February 2011

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Designing An Integrated Building System
The heart of the IBS is in the integration of building systems in a way that provides greater functionality and facilitates optimum building operations.
Jim Sinopoli PE, RCDD, LEED AP
Managing Principal,
Smart Buildings LLC

Contributing Editor
“Design is not just what it looks like and feels like. Design is how it works.”
Steve Jobs, Apple


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About every seven years the format for construction specifications - the MasterFormat produced and trademarked by the Construction Specifications Institute - is updated. This process reflects new design and construction requirements. The format for specifications is critical as it standardizes and organizes the construction documents; the results of which are ease of use, reduction of errors and facilitation of design coordination.

MasterFormat Revision During the previous revision of the MasterFormat in 2004 Division 25 covering Integrated Automation was added. The addition of an Integrated Automation Division recognized a broader inclusion of technology in the 2004 revision, an area woefully ignored in the earlier construction specifications. Moreover, Division 25 was an unheralded milestone as it gave credibility and visibility to building systems and their integration, quietly reinforcing their implicit value for buildings.

Industry reaction to the use of Division 25 has generally been subdued; it was a totally new division unlike many of the older spec divisions that were just renumbered and revised. It did not have the “heft” of specifications for structural, mechanical and other divisions; there was also some confusion as to which divisions were to carry parts of building systems, and finally, a general lack of understanding or appreciation of integrated systems by the AEC industry. This doesn’t mean that it hasn’t been used but that it has been underutilized and typically addressed much later in the design process. One would have thought that industry recognition of integrated systems seven years ago would have pretty much quelled any doubters of its value; Division 25 would surely be mainstream and integrated systems part of the programming and conceptual design for any new facility.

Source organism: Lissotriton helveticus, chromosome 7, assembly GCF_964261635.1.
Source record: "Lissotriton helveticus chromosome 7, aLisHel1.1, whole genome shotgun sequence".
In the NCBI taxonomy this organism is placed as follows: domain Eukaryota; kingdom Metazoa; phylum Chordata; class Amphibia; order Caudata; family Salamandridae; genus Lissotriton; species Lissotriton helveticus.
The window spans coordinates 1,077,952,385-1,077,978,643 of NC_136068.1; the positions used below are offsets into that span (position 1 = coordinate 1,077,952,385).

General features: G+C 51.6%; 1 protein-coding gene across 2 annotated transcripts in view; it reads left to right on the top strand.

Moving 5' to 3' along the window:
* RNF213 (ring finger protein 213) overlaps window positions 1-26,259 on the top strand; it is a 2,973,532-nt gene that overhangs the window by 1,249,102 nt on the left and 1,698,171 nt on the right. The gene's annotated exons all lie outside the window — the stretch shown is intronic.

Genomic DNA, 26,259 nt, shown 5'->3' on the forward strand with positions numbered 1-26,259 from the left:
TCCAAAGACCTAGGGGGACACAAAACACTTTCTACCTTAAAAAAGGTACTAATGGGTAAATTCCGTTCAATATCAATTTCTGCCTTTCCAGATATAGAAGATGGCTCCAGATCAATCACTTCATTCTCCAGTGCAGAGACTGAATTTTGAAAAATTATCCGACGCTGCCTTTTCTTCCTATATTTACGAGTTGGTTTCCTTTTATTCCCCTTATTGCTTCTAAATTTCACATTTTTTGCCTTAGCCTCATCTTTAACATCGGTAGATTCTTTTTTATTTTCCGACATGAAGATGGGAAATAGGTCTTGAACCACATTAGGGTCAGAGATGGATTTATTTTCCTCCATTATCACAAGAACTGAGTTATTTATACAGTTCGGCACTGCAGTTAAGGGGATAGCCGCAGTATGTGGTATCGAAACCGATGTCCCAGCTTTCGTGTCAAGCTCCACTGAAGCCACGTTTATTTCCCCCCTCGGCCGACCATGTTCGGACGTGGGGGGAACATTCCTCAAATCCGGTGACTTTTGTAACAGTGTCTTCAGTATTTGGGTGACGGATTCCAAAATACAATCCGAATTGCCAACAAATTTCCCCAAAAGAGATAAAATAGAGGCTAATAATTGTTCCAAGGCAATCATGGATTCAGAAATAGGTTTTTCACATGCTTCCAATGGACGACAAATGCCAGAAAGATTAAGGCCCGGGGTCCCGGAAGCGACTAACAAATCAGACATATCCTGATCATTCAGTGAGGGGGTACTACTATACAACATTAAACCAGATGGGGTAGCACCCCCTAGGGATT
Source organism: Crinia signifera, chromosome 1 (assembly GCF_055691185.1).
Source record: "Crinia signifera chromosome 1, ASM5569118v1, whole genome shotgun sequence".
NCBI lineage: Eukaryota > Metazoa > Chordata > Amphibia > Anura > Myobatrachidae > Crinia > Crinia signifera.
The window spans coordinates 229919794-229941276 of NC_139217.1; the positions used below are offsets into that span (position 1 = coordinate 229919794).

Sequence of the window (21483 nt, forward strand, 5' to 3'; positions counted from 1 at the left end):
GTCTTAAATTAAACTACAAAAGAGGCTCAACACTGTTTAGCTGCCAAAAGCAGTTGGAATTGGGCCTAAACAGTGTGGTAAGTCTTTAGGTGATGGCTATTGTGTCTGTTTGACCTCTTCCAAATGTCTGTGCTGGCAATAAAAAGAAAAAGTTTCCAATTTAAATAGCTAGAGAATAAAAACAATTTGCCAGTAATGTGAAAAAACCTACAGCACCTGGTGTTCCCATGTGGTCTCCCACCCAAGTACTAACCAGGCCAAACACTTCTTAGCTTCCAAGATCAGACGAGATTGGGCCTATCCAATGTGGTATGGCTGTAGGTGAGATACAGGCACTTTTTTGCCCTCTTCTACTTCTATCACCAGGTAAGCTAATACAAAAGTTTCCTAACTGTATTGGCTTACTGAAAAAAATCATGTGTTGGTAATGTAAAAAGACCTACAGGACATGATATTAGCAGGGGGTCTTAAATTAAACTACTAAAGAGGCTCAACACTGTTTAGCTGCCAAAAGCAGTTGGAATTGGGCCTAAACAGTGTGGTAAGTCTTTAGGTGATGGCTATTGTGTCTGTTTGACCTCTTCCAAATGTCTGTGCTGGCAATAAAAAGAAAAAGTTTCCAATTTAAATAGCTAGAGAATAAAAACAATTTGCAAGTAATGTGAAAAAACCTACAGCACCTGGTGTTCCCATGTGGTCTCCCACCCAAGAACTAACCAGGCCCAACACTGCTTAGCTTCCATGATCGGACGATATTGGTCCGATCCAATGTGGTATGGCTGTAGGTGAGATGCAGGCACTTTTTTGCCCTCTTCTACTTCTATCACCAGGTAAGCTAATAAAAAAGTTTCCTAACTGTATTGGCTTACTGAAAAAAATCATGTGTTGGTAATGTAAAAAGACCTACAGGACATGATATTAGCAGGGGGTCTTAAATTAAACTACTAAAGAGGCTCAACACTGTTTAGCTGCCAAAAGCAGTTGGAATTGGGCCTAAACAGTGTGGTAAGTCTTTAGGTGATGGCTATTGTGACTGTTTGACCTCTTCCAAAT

What is Division 25?
Division 25 Division 25 is within the specification group of the MasterFormat and part of the Facility Services subgroup which includes fire suppression, plumbing, heating/ventilating/air conditioning, electrical, communications and electronic safety and security. Integrated automation is clustered with all the other sections in which individual building systems may be specified. Division 25 focuses on the interaction between building systems and the optimization of building operations. While almost every aspect of the decision-making process made during design and construction may have some impact on operations and maintenance, integrated building systems are directed towards operations. While BMS systems have some limited capabilities to integrate systems - typically through physical connections - they are not necessarily capable of integrating all building systems and doing it in a way where every point can be read or written to and from one system. This gives rise to something beyond the BMS and the need for an Integrated Building System (IBS).  Although Division 25 is designated as Integrated Automation it really embodies an Integrated Building System.